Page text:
“. . . every monetary yield has to be at an efficiency level that meets our new metrics,” McGuirk says when explaining why the Braves have been less-active than hoped. As if anyone outside of a corporate C-suite talks like that. He says that the team’s unexpected success in 2018 altered, "[p]art of the glide slope of how to get better and how to get good for a long time.” He is also very excited that the Braves are not spending “dead money” (i.e. money paid to players no longer on the roster), which is fine as far as it goes. No one really wants that. But McGuirk seems to think it’s a cheering point for the franchise: “The young players, the record, fan appreciation, no dead money — all of our stuff is structured very well.”
All of which may be very important to a team president. What he cannot seem to explain, however, is why any of those businessy buzzwords should be important to fans. At best such concepts form the basis for a second thought -- if our financial house is in order, then we can improve the team with good ballplayers -- but McGuirk and Anthopoulos have already made it abundantly clear that the second part of that is not their priority. To them, that “financial flexibility” is an end of itself (see, Anthopoulos’ quote from last week: “Did we promise we were going to spend more money, or did we promise we were going to have more flexibility?”).
So why no big free agents or acquisitions? O’Brien offers an explanation:
It should be noted that Anthopoulos did not provide quotes about his time with the Blue Jays here. That’s O’Brien inserting that. It’s questionable to do so, though, because there is nothing to suggest that Anthopoulos believes he made “mistakes” in Toronto. Indeed. Anthopoulos reportedly left the Blue Jays despite being offered a lucrative contract extension because he clashed with team president Mark Shapiro over the value of winning now vs. spending little. Indeed reports at the time suggested that Shapiro “scolded” Anthopoulos for “going for broke” with the 2015 Jays and Anthopoulos didn’t want any part of that.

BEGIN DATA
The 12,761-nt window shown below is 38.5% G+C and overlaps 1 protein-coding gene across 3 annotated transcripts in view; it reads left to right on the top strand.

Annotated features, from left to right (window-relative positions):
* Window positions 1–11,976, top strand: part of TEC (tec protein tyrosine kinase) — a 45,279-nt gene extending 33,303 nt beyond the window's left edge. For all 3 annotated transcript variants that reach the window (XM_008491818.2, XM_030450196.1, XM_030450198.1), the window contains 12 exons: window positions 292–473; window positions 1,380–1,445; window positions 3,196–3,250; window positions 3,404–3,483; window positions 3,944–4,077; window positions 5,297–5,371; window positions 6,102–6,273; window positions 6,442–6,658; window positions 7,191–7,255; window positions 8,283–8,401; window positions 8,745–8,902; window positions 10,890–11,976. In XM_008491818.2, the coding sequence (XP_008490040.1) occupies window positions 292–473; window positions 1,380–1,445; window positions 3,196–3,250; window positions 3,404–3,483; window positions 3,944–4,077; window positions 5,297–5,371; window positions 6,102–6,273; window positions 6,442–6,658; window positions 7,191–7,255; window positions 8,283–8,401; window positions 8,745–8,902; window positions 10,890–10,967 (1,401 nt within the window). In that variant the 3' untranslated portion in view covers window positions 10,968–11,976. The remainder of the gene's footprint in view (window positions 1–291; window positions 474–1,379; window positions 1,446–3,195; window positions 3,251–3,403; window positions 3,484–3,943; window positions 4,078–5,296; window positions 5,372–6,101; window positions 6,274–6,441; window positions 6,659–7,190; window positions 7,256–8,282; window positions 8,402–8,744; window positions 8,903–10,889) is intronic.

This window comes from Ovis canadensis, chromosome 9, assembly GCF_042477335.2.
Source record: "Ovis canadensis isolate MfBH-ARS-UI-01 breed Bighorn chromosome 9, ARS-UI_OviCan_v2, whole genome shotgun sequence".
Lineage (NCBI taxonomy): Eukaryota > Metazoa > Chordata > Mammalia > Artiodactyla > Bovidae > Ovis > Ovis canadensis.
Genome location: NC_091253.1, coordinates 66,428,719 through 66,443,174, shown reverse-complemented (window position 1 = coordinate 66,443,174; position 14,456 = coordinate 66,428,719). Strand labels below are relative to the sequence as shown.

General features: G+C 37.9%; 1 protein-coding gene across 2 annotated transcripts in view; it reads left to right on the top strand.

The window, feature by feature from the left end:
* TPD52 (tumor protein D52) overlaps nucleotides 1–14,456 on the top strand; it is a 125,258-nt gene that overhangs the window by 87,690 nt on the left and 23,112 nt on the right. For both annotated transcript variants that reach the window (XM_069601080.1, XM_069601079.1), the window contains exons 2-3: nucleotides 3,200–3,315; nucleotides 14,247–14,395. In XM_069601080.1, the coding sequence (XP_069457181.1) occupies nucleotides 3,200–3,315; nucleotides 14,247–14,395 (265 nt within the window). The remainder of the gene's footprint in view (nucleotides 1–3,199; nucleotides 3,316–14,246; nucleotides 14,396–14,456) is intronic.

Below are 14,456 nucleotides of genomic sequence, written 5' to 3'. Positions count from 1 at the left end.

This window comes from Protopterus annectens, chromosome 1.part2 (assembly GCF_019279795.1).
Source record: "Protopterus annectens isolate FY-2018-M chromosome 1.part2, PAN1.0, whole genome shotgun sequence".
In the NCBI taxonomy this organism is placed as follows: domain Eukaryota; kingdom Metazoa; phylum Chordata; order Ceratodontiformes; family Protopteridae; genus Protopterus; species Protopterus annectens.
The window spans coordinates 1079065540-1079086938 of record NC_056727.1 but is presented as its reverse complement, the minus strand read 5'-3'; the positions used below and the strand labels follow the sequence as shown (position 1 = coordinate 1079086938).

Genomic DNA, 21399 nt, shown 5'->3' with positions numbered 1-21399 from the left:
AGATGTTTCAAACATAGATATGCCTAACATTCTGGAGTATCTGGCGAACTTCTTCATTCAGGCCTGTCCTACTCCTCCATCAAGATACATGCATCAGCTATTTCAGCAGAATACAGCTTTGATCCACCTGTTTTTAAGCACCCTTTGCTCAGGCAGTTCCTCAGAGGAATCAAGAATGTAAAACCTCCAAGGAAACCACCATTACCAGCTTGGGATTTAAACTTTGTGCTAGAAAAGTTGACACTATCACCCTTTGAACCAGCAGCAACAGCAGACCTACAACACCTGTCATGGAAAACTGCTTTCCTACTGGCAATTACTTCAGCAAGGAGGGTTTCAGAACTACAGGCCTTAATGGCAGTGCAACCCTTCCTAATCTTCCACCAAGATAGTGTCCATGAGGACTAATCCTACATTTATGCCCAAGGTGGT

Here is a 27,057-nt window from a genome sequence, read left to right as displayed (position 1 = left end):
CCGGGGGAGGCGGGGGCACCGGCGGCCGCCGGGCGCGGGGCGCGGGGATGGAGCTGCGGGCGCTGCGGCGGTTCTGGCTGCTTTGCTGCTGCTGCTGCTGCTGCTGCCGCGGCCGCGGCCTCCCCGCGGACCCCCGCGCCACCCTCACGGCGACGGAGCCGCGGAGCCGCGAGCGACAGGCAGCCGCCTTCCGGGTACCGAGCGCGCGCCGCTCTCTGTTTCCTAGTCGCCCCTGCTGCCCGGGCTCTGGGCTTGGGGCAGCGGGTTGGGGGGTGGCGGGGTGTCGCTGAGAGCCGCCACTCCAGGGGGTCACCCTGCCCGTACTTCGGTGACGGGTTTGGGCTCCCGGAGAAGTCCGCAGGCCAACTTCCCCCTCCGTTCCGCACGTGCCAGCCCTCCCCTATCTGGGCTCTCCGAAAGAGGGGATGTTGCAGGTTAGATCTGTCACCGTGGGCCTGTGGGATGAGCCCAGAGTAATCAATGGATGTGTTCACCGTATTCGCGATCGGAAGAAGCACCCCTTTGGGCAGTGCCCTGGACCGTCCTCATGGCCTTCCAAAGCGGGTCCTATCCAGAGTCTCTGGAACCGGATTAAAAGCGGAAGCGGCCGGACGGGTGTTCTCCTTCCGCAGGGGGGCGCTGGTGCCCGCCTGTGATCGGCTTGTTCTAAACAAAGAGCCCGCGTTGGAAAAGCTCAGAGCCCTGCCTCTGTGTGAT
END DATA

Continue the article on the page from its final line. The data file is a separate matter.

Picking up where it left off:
The 2015 Jays, of course, were not merely an exercise in “trying to impress.” They made the playoffs and electrified the team’s fan base in ways they hadn’t been in 20 years. I doubt you’ll find many Jays fans who would trade 2015 for the slog of the last two offseasons. Many will cite the rebuild they’re currently on as evidence that that was not sustainable, but it’s a fallacy to think that the course the Jays have taken since then was the only course. The Yankees and Red Sox have reloaded, rather than rebuilt, many times over. The Jays’ current top prospects (Vlad Guerrero Jr., Bo Bichette) were in their system in 2015 or were acquired with picks earned based on their 2015 performance, not tanking. Anthopoulos has been proven to be an able GM. To think that “win now” is not a good philosophy or that Anthopoulos has had a change of heart about that is not an obvious conclusion from that team’s example.
But one certainly might behave in this manner if one knew that doing so was good for job security. And based on what Terry McGuirk has to say, defending irrelevant abstract notions like “the efficient of monetary yield per our metrics” and “glide slope” -- and the idea that the avoidance of dead money and the achievement of financial flexibility are ends in and of themselves -- is something one says if one wants to remain in the Braves’ good graces.
Nice attempt at damage control, guys. But you aren’t helping anything here. Your words have no weight at this point, only your actions do. Quit talking and do something.